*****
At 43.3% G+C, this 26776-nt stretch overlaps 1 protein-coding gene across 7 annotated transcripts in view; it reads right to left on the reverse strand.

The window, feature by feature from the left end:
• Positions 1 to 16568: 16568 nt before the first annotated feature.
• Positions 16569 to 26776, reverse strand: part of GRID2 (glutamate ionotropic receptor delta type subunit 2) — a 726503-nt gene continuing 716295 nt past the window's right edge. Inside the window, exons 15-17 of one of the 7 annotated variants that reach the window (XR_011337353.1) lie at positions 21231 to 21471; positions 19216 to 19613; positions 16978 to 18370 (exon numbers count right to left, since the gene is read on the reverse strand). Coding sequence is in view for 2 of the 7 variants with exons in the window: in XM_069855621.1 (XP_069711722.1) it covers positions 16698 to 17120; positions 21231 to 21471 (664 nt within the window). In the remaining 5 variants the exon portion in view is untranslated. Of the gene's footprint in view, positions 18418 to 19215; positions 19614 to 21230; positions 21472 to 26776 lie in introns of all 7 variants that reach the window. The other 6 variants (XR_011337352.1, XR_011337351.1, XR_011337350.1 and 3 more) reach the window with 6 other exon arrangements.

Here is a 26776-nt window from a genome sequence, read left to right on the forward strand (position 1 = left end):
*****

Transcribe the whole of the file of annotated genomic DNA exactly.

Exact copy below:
At 43.3% G+C, this 26776-nt stretch overlaps 1 protein-coding gene across 7 annotated transcripts in view; it reads right to left on the reverse strand.

The window, feature by feature from the left end:
• Positions 1 to 16568: 16568 nt before the first annotated feature.
• Positions 16569 to 26776, reverse strand: part of GRID2 (glutamate ionotropic receptor delta type subunit 2) — a 726503-nt gene continuing 716295 nt past the window's right edge. Inside the window, exons 15-17 of one of the 7 annotated variants that reach the window (XR_011337353.1) lie at positions 21231 to 21471; positions 19216 to 19613; positions 16978 to 18370 (exon numbers count right to left, since the gene is read on the reverse strand). Coding sequence is in view for 2 of the 7 variants with exons in the window: in XM_069855621.1 (XP_069711722.1) it covers positions 16698 to 17120; positions 21231 to 21471 (664 nt within the window). In the remaining 5 variants the exon portion in view is untranslated. Of the gene's footprint in view, positions 18418 to 19215; positions 19614 to 21230; positions 21472 to 26776 lie in introns of all 7 variants that reach the window. The other 6 variants (XR_011337352.1, XR_011337351.1, XR_011337350.1 and 3 more) reach the window with 6 other exon arrangements.

Here is a 26776-nt window from a genome sequence, read left to right on the forward strand (position 1 = left end):